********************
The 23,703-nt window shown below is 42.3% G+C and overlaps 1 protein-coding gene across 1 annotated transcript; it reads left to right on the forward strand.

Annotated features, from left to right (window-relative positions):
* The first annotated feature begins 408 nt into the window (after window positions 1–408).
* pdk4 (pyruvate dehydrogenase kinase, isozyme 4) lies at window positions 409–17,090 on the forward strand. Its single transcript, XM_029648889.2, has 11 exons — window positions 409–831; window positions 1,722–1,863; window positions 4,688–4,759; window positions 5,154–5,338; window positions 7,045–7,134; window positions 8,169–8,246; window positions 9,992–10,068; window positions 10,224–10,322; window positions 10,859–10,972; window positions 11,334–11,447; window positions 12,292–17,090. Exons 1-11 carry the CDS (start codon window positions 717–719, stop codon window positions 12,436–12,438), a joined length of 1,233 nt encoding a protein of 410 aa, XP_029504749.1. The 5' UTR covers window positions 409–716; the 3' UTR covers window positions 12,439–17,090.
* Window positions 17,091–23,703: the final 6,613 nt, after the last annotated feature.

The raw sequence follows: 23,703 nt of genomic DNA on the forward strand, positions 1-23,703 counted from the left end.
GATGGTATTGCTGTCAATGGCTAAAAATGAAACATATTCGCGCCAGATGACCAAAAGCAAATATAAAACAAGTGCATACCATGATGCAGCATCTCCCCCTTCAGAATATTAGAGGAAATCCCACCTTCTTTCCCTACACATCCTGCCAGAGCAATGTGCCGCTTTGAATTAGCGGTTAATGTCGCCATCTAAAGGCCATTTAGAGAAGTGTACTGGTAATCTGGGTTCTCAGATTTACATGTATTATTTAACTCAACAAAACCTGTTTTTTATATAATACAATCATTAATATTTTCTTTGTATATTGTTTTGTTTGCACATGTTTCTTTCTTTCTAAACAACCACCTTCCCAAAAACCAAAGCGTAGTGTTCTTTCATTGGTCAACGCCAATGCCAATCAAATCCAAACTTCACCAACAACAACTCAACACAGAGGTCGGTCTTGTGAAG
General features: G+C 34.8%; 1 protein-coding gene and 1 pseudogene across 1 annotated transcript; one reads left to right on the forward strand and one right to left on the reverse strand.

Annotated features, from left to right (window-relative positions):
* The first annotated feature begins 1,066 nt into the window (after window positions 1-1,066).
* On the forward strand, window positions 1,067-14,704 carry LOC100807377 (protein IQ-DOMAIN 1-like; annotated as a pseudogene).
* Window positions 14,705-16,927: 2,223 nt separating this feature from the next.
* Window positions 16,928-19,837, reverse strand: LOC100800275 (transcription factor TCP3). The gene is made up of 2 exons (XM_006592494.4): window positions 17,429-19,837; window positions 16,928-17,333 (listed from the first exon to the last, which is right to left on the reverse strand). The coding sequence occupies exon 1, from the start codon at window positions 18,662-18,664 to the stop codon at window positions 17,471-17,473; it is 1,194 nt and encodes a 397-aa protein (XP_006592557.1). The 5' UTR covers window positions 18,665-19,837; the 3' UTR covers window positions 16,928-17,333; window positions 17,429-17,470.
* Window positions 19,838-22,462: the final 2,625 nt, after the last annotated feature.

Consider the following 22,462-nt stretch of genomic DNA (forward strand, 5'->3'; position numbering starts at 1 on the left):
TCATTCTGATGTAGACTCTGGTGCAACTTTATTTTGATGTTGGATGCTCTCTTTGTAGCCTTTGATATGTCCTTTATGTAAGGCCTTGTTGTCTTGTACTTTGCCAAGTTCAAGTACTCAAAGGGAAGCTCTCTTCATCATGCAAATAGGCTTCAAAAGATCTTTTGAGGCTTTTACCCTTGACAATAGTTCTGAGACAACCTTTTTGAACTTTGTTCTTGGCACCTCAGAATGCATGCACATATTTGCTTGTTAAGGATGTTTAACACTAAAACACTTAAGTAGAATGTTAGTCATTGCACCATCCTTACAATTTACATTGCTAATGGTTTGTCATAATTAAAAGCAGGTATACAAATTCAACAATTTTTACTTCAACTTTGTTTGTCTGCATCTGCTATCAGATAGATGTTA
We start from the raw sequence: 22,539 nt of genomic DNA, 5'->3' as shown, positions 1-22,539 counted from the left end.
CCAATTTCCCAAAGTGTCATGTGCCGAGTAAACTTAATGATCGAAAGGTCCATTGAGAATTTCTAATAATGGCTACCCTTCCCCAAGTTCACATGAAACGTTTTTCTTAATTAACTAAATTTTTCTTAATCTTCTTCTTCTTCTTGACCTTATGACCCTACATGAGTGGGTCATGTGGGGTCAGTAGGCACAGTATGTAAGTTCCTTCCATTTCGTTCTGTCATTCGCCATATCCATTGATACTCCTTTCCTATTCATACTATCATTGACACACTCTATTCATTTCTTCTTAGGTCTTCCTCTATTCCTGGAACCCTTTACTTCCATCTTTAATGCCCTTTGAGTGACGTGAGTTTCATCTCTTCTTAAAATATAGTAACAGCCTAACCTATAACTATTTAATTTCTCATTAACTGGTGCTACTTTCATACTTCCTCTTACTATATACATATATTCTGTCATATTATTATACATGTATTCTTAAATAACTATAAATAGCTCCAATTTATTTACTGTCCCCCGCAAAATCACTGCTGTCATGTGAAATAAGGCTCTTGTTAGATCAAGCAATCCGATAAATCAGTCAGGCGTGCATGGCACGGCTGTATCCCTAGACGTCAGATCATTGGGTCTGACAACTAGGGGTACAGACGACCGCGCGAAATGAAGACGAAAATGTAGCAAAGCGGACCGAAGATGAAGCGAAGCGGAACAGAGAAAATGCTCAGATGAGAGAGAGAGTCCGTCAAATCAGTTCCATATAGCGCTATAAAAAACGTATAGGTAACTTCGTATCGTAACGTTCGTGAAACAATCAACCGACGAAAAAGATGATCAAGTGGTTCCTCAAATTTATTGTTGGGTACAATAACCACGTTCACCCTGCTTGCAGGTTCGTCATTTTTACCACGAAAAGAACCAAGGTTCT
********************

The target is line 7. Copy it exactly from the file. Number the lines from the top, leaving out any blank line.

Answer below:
GATGGTATTGCTGTCAATGGCTAAAAATGAAACATATTCGCGCCAGATGACCAAAAGCAAATATAAAACAAGTGCATACCATGATGCAGCATCTCCCCCTTCAGAATATTAGAGGAAATCCCACCTTCTTTCCCTACACATCCTGCCAGAGCAATGTGCCGCTTTGAATTAGCGGTTAATGTCGCCATCTAAAGGCCATTTAGAGAAGTGTACTGGTAATCTGGGTTCTCAGATTTACATGTATTATTTAACTCAACAAAACCTGTTTTTTATATAATACAATCATTAATATTTTCTTTGTATATTGTTTTGTTTGCACATGTTTCTTTCTTTCTAAACAACCACCTTCCCAAAAACCAAAGCGTAGTGTTCTTTCATTGGTCAACGCCAATGCCAATCAAATCCAAACTTCACCAACAACAACTCAACACAGAGGTCGGTCTTGTGAAG